Impact of Telecoaching on the Emergent Literacy Skills of Four-Year Old Children
Date of Award
Speech and Hearing Science
Victoria Henbest, Ph.D.
The purpose of this project was to examine the impact of a 8-week virtual text-message based parent training program on the emergent literacy skills of four-year-old children. Prior to the training children were screened for typically developing language skills and completed measures of a variety of emergent literacy skills then eight parent-child dyads were randomly assigned to two groups. Each parent was provided specific strategies over 8-weeks to facilitate the development of various emergent literacy skills. Five parents received code-based strategies to facilitate Inside-Out skills such as alphabet knowledge, phonological awareness and print concepts, while 3 parent-child dyads received meaning-based strategies to facilitate Outside-In skills such as storytelling abilities and vocabulary. Following the program, the children’s emergent literacy skills were re-tested. On average, all participants’ emergent literacy scores were higher than at pre-test, although not all gains were statistically significant, and the size of the gains varied. The most substantial improvement appeared to be in the areas of Word Relationships and Listening Comprehension, which were measures of Outside-In skills. These preliminary findings lend initial support for considering text-based parent trainings as a way to support parents in facilitating their children’s early literacy skills.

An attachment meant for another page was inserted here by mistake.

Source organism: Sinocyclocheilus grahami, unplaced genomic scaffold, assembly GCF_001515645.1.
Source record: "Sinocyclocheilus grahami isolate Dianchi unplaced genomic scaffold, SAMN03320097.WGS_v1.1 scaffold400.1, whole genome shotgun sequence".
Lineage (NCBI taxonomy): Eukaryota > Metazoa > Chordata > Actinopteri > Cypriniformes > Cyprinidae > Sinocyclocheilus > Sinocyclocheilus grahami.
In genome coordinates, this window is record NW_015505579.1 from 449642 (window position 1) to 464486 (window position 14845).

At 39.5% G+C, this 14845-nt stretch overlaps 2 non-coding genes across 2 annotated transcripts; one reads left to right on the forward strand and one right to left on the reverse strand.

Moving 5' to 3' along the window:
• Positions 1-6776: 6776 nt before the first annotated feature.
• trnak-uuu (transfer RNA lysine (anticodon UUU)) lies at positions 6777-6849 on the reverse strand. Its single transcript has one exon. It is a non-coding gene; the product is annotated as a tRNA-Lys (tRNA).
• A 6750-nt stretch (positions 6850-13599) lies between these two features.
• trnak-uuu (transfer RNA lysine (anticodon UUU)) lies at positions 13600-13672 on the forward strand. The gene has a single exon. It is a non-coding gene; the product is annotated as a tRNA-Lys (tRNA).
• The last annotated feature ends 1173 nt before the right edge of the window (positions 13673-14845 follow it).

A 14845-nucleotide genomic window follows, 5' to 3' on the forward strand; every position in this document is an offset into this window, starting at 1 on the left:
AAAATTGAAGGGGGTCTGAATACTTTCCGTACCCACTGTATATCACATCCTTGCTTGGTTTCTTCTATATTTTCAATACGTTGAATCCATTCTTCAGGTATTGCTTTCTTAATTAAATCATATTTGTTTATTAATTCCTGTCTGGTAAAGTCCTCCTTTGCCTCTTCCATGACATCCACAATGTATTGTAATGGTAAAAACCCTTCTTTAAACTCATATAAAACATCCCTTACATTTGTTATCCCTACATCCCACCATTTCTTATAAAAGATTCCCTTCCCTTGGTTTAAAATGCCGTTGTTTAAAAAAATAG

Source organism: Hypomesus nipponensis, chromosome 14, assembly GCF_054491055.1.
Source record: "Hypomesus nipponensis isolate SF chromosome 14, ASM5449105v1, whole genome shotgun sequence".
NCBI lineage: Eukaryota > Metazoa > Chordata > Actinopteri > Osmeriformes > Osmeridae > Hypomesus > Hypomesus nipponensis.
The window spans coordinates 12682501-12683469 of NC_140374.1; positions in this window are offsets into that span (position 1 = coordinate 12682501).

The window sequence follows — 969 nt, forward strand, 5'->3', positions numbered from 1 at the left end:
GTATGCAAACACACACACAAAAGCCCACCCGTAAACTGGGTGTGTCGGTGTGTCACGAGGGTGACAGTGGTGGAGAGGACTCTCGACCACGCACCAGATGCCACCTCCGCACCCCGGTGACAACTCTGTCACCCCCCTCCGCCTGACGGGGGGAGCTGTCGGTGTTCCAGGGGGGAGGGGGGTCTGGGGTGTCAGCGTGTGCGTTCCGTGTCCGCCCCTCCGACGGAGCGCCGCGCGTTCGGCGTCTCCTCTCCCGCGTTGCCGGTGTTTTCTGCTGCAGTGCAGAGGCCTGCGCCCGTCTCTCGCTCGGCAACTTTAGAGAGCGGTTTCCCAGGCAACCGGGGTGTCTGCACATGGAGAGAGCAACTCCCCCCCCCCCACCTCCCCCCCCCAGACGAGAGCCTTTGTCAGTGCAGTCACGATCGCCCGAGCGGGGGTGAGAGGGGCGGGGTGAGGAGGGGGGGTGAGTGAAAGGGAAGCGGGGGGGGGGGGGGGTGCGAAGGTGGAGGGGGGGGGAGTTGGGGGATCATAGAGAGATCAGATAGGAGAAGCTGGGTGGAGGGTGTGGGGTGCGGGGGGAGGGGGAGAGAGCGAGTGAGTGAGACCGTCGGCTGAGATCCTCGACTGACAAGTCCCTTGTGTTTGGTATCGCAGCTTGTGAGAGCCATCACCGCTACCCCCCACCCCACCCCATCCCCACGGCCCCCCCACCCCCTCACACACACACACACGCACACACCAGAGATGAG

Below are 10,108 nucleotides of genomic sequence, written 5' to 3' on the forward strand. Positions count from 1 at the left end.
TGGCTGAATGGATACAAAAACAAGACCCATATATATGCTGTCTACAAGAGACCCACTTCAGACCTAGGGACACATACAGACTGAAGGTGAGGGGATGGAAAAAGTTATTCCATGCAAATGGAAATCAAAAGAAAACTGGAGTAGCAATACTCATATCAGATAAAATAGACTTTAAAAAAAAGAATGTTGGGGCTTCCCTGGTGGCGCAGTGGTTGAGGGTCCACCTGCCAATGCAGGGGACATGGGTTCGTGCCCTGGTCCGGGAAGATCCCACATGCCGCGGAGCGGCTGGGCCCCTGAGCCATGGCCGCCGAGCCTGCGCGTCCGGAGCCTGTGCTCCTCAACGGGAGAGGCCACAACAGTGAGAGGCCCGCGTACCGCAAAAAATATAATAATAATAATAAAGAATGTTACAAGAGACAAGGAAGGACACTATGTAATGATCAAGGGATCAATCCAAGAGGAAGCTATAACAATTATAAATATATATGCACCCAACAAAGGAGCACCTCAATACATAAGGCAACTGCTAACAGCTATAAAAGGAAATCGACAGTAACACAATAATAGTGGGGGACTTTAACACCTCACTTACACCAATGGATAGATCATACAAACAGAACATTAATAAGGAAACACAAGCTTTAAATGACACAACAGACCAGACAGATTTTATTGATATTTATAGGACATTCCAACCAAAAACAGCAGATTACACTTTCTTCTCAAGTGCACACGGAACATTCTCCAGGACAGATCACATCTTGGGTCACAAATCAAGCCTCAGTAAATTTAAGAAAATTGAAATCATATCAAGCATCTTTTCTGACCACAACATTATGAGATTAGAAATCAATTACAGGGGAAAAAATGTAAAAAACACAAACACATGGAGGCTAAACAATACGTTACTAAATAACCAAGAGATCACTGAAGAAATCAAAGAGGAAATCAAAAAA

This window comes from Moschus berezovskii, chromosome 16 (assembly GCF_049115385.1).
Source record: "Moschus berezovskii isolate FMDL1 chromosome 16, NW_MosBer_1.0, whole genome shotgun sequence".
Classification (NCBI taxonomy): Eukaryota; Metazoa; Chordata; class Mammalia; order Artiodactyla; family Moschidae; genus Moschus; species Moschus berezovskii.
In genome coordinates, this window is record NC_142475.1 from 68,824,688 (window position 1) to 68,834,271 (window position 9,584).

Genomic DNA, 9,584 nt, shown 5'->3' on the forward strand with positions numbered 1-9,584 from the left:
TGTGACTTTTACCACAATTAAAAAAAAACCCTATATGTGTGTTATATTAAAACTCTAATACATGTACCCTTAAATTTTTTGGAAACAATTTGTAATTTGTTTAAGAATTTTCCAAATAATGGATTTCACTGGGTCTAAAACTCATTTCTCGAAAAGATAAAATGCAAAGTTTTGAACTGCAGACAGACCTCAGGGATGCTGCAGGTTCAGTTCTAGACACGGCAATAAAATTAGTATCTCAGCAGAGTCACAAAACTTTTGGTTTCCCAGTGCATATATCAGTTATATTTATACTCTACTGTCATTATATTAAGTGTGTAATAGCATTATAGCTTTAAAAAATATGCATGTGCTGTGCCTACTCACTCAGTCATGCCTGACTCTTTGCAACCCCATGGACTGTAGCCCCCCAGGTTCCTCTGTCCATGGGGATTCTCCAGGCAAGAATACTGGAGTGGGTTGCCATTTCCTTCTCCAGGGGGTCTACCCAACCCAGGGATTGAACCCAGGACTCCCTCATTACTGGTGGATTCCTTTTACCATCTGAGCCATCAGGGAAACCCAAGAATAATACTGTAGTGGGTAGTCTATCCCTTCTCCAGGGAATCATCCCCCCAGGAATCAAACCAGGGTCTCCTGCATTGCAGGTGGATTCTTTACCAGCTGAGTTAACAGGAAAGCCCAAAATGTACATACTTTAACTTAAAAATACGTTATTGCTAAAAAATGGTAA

Jackson, De'Asia, "Impact of Telecoaching on the Emergent Literacy Skills of Four-Year Old Children" (2022). Theses and Dissertations. 33.